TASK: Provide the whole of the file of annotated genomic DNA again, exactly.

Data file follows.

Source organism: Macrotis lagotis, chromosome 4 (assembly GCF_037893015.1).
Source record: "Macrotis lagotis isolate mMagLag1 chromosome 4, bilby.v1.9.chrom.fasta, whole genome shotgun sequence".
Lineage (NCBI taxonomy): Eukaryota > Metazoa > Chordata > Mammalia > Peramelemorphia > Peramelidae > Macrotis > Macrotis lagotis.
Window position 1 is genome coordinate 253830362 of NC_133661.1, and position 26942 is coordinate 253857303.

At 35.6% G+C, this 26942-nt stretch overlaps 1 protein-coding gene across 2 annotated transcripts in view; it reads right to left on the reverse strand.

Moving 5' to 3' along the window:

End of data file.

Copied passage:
Source organism: Macrotis lagotis, chromosome 4 (assembly GCF_037893015.1).
Source record: "Macrotis lagotis isolate mMagLag1 chromosome 4, bilby.v1.9.chrom.fasta, whole genome shotgun sequence".
Lineage (NCBI taxonomy): Eukaryota > Metazoa > Chordata > Mammalia > Peramelemorphia > Peramelidae > Macrotis > Macrotis lagotis.
Window position 1 is genome coordinate 253830362 of NC_133661.1, and position 26942 is coordinate 253857303.

At 35.6% G+C, this 26942-nt stretch overlaps 1 protein-coding gene across 2 annotated transcripts in view; it reads right to left on the reverse strand.

Moving 5' to 3' along the window: